Still being a cheeky youngster, it often annoys me when people use old names of things that changed ages ago. You know the sort of thing I mean — people who still say West Germany instead of Germany and the European Cup instead of the Champions League.
Loads of people still say Czechoslovakia, which particularly annoys me because I can actually remember Czechoslovakia existing but I still manage to remember that it is now two separate countries: the Czech Republic and Slovakia. It seems to me as ridiculous as still saying Austria-Hungary, or saying Yugoslavia instead of Croatia.
But as I get older, I guess I’m realising that old habits die hard. The other day I walked in to a room with football on the television and I said, “Is that the Charity Shield?” even though I know it’s now called the Community Shield.
Place names are always changing, and often it is difficult to keep up. I’ve just about got to grips with Peking changing to Beijing. That seems to be official, done and dusted, and everybody accepts it.
But sometimes a place changes its name, yet it doesn’t seem to quite be official. Or worse still, it has two different names, both of which are acceptable! I saw in a recent issue of The Economist, “Timor-Leste, formerly East Timor…”
“Right,” I thought to myself, “I’ll have to remember that from now on. I might even write a blog post about that and everything. Mind you, that would probably be dreadfully dull.”
But has East Timor actually changed its name? Wikipedia redirects Timor-Leste to East Timor. The article introduces the topic as “East Timor, officially the Democratic Republic of Timor-Leste…” Later on it says:
The Portuguese name Timor-Leste and the Tetum name Timor Lorosa’e are sometimes used in English.
Well now I just don’t have a clue what this place is called any more. It has an official name but it doesn’t really seem to be widely recognised. And to further confuse matters the native language calls it something different again. The CIA World Factbook doesn’t really help matters.
Not long afterwards, this was posted on the BBC Editors blog:
One caller to the BBC complained that in the coverage of the bombs in India, the name Mumbai was used without an explanation that it was formerly known as Bombay.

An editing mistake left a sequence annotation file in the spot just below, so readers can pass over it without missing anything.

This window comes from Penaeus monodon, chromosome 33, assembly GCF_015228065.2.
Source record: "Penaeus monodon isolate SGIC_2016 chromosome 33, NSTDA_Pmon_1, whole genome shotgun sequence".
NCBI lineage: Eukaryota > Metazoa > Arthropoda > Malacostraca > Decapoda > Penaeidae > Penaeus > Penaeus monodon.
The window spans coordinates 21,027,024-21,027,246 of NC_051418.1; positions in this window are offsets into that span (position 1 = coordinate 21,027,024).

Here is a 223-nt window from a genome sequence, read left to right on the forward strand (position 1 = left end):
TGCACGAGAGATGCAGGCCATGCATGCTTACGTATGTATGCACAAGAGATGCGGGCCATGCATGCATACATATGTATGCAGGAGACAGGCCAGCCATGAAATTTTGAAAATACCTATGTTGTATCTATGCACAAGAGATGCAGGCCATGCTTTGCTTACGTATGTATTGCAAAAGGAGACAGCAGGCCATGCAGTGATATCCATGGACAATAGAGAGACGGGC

There is no BBC rule about using Mumbai, just guidelines. It is up to each individual programme to decide what to say. Most use ‘Mumbai’ and nothing else; a few use ‘Mumbai, formerly known as Bombay’. The thinking is the city has changed its name (some time ago) and Mumbai is now well known to most, if not all, the audience.
The post has an interesting discussion in the comments about the matter. That is, until the inevitable nutjob wades in with a completely unrelated and bonkers point about the Taleban. And then we have the inevitable Biased-BBCers claiming that the BBC referring to ‘Mumbai’ is to do with political correctness (!!). That is what I like to call political correctness gone mad gone mad. As Ally said,
It WAS called Bombay. It is NOW called Mumbai. This is not a question of political correctness. Many Indians may still call the city Bombay, just as I sometimes call a Snickers a Marathon, but it has changed.
I have to say, I think you must have been living in a cave if you had never heard ‘Mumbai’ before last month’s train bombs. But I can kind of sympathise. I never really noticed the Indian place names changing. It was only a few years ago when I saw the placename ‘Kolkata’ for the first time. Nevertheless, it was hardly difficult to work out what city it was referring to.
But who decides when a place name actually changes? Is it technically correct to say ‘Pa-ree’ instead of ‘Pa-riss’ even though it will make you sound like a pretentious bumhole? Is it technically correct to write ‘Köln’ instead of ‘Cologne’ even though it means going to the hassle of finding the ‘ö’ character on the keyboard?
Who decides this? Does the media do it unilaterally? I doubt it. Does the Foreign Office release a list of places that the British government officially recognises as having changed its name? Or is it just down to local bureaucrats? If some bored paper-pusher at Fife Council decided to re-name Kirkcaldy ‘Winky Bum Poo Jizz’, would BBC journalists suddenly find themselves reporting from ouside Winky Bum Poo Jizz Sheriff Court?
When in doubt, I turn to The Economist, famous for its clear writing style.
Use English forms when they are in common use: Cologne [etc]… But follow local practice when a country expressly changes its name, or the names of rivers, towns, etc, within it. Thus… Mumbai not Bombay…
Seems fair enough.